She’s here! Frida Stéphanie was born one day after her due date, on the 12th of August at 7 lbs 6 oz (3390 gr), 19.5″ (50 cm) long. Her second name comes from my grandmother, the one who taught me to sew, with an accent on the ‘e’ so the French know how to pronounce it.
It’s been just wonderful to finally have her with us. We’re adjusting well to our new life, although this new low energy level takes some getting used to. I’ll also share a bit of her birth although (fortunately) it’s not as spectacular/scary as Erin’s birth story. She lived all pregnant moms nightmare when her little girl was born in the car on the way to the hospital. We were slightly worried something like that might happen to us, since our hospital was a 1hr15m drive away, but we needn’t have worried – she was still 9 hours away from being born when we got to the hospital.
Giving birth in France was something I was a bit hesitant about. Coming from The Netherlands, there is such a big difference in how pregnancy and birth are viewed. In France, you’re considered a patient when pregnant. There are monthly blood tests and three ultrasounds. Giving birth is more of a medical procedure than a natural process. In the Netherlands we have a very different history. We have a system that is geared towards giving birth at home (although only 30% of the women give birth at home now) which is rare in France (only 1%). It’s also not standard procedure to have an epidural, though that number is rising: 22% choose to have an epidural these days, versus 80% in France. I think pain is seen as part of the process, something you just have to endure. It’s also seen as something you can handle, if only you put your mind to it.
Most French people I speak to seem to find this ridiculous (although fortunately the word they used with me during labour was ‘courageous’ :)). Their opinion: why would you choose to have pain when you don’t have to? I don’t judge anyone who chooses pain medication, as I have no idea of knowing how much pain you’re in, I’m just stating the differences in views. My reasons for not choosing any pain medication were a mix of the reasons above, plus a general aversion to medication. Fortunately I found a hospital in the area, at a 1hr15m drive, where they accommodate women who want an ‘accouchement naturelle’.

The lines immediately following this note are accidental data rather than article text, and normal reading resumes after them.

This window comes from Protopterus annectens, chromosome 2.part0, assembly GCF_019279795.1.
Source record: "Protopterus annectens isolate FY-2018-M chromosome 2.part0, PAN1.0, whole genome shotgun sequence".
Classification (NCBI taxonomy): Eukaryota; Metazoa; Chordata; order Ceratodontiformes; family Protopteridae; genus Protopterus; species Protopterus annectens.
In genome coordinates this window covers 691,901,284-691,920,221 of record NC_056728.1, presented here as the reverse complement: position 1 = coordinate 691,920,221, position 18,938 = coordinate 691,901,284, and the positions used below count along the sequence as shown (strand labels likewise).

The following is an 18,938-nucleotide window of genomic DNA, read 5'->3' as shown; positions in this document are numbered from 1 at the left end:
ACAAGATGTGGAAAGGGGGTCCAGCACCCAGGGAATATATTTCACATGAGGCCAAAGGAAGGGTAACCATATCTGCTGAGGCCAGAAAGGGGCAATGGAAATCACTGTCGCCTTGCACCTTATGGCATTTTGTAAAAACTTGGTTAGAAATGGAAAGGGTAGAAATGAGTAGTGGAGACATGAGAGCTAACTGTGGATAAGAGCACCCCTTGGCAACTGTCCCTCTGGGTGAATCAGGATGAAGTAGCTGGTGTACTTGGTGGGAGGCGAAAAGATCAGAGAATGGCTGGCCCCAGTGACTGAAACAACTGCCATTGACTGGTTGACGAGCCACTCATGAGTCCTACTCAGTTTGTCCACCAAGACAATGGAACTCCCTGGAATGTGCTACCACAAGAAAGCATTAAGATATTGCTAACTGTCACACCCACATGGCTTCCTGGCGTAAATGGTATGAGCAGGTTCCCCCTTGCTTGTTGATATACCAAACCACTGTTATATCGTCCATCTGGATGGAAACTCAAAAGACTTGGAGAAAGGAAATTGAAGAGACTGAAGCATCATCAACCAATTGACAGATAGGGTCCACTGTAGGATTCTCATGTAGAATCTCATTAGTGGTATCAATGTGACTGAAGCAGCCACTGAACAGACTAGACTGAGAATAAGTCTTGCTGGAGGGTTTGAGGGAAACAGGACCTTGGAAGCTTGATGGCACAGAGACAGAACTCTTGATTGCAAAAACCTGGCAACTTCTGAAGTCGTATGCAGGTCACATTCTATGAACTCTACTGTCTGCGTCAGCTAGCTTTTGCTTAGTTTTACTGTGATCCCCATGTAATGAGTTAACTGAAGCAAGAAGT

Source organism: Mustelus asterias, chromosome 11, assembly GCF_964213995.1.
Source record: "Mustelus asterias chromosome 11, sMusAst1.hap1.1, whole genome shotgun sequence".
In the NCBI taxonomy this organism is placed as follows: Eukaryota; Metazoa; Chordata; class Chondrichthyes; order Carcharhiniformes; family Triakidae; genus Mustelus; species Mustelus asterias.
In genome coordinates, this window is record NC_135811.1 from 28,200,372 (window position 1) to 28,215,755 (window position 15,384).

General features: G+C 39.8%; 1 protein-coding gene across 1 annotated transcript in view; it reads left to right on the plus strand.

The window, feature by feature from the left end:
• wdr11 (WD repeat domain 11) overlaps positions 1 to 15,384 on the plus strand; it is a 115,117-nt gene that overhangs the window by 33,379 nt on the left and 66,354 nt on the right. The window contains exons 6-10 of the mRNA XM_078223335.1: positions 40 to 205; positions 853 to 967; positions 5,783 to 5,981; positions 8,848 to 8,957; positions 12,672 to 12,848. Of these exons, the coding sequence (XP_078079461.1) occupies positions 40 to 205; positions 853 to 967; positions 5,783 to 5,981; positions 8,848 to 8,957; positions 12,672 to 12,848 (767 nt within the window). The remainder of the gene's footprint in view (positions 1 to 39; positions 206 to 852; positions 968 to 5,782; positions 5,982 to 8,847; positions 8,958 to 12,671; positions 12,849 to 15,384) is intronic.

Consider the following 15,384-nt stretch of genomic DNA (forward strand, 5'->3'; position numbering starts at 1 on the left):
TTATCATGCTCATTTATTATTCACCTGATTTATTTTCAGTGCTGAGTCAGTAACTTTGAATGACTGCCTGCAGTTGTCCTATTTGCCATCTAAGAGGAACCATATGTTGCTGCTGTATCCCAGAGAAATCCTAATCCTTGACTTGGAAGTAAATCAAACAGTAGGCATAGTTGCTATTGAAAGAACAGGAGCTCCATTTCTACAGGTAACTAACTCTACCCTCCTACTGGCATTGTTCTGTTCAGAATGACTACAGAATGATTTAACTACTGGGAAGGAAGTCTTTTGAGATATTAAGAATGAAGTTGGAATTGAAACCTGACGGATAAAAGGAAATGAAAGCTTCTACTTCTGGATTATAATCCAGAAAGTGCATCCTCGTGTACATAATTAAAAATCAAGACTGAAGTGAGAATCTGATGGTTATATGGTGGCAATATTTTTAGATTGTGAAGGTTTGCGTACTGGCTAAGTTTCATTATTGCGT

In the night after my due date I woke up at 2 AM to regular contractions. When we arrived at 11:30 AM at the hospital the midwife checked: only 1 cm dilation. Normally they’d send us back home, but because we live so far away and I was having good contractions, she let us stay.
The next hours the contractions got a lot stronger and closer together. It seemed like progress, but by 16:30 PM, 14 hours in, I was only 3 cms dilated. It became increasingly difficult to handle the contractions because I was so tired. I contemplated an epidural at that point, but the midwife knew I didn’t really want that, so she promised me I would be allowed to take a bath in one hour. She said it would help me manage the pain, and with that prospect I convinced myself I could handle just a few more. I hadn’t really thought about using the bath beforehand, but it was such a relief. Really, if you have access to one, use it! It speeds up the labour as well: I went from 5 to 10 cms in 1,5 hours.
The pushing stage after that went well and it felt great to be able to do something and to be encouraged by Stef and the midwives. I was so surprised when I first saw our baby, haha! Somehow it only became real at that moment. It had taken me 19 hours on just a couple of hours of sleep, but meeting our girl was so special I was completely awake again. I’ll never forget the feeling of that wet, warm and soft baby bundle on my chest.
We stayed in the hospital for three days, as is customary in France. I quite enjoyed it, I could just ring every time I had a question or needed help, and I could take all the time to get to know our little girl. All in all it was a really good experience – maybe the hardest thing I have done in my life, but it isn’t called labour for nothing, it really was hard work. Stef was a great coach too, I don’t think I could have done it without him.
We’ve been home for two weeks now. I was a bit nervous about leaving the hospital, but it has been going really well. She’s quite a relaxed baby as far as I can tell. We’re making it work by dividing up the tasks – I take on night feedings & changing diapers so Stef has more energy to do the household chores. I’m usually able to catch up on sleep at some point during the day. Breastfeeding was challenging those first days but both me and Frida are getting pretty good at it now. (Tip: cracked nipples can heal when you’ve both figured out the right technique, so don’t give up too quickly and use these or similar, they work wonders.) The mornings are the best – the three of us just cuddle in bed. Right now I’m typing this with a sleeping baby curled up on my chest, our favourite way to hang out together. She’s getting more alert and awake by the day though, so I’d better enjoy these moments.
Living in the yurt with a baby is working out well in general. Except for the fact that it’s really hot right now, so during the day we’re in the house where it’s cool. I’ve mentioned this last summer, how the heat is much more of a problem than the cold. But the days are flying by, and I can’t believe summer is already coming to an end. If things go as planned we’ll only be living in the yurt for about 4-6 more weeks, after which we’ll move into a cute little house in the woods for the winter. We’ll be sad to move out and pack it up, but I’m happy to have some solid walls around me when the weather turns. We might have even more exciting news coming, but I’ll save that for the seasonal update!